GM Fletcher expects Cam York to play for Flyers this season

Tanner Laczynski (left), shown practicing with Scott Laughton, is scheduled to make his NHL debut on Saturday night. (Photo by Zack Hill)

Cam York’s career holds so much promise, the Flyers believe he’s ready to play in the NHL in the very near future, regardless of the team’s playoff contention status.

The 20-year-old defenseman, a first-round (14th overall) pick in the 2019 NHL Entry Draft, not only served as captain of the World Junior Championships U.S. national gold-medal winning team, but also has led the University of Michigan to strong NCAA contention.

York recently signed a three-year entry-level contract with the Flyers and will begin his professional career with the AHL Lehigh Valley Phantoms.

But during a media Zoom call from Uniondale, N.Y. on Saturday afternoon, general manager Chuck Fletcher said York is likely to join the Flyers at some point in the final 21 games.

“He’s going to start at Lehigh Valley,’’ Fletcher said. “We’ll get him some games down there. We’ll take things a day at a time. We’ll see how our season progresses. But absolutely he can play some games (with the Flyers).’’

Does that mean even York could play if the Flyers are either in or out of contention?

“I think it can happen in either scenario,’’ Fletcher said. “He’s a good hockey player. We want to give him a chance to get some games. He hasn’t skated in a while.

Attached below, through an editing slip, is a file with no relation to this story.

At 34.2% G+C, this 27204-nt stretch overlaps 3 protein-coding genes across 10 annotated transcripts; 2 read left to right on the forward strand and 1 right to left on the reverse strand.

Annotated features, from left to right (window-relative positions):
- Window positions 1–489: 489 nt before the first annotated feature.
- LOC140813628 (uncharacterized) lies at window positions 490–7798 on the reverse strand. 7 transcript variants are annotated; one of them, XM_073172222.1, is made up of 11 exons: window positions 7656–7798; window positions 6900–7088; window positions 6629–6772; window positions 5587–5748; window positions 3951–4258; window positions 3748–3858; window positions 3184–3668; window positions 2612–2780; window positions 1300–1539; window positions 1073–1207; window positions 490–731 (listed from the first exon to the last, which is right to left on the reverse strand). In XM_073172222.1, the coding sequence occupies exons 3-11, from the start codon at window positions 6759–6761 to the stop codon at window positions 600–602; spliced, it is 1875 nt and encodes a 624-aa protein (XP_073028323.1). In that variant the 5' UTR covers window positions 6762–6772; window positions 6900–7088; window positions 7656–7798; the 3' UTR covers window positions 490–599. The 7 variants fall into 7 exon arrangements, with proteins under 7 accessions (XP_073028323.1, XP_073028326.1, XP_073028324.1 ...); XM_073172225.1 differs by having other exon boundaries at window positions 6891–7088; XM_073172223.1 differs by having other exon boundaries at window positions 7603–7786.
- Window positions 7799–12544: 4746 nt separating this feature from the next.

“At this stage, you want to be fair to him and give him a chance to be successful. But he certainly has the talent and intelligence to play at the NHL level.’’

Scouts agree York’s talent is undeniable.

“Cam is a really good two-way defenseman,’’ Fletcher said. “He’s a smart defender, has a very good stick. Probably most importantly, he excels at getting you out of your zone and getting you up the ice. . .he moves the puck really well.

“He’s strong on retrievals and a guy inside the offensive zone that can move the puck and see the ice. He has the ability to play the power play.’’

York stands only about six-feet and is listed around 180 pounds but when you have those kinds of skills, size is not a big deal.

“He’s one of the modern-era defensemen we’ve seen so many of enter the NHL over the last decade,’’ Fletcher said. “The six-foot defenseman that can make plays and move the puck and get you down to the offensive zone.’’

This sort of rapid advancement isn’t unique to the Flyers’ system. Ivan Provorov began playing for the Flyers when he was just 19 years old.

Usually when a college season ends, there might be only a handful of games left on the Flyers’ schedule to possibly enter.

But with the pandemic and the late start, the season won’t end until approximately May 10. So with more than 20 games left, it offers a one-of-a-kind opportunity.

“As for this year and my conversations with Cam, it’s a unique year,’’ Fletcher said. “We’re playing into the middle of May, the regular season. Normally when these kids sign out of college, they might get a handful of regular-season games prior to the summer break.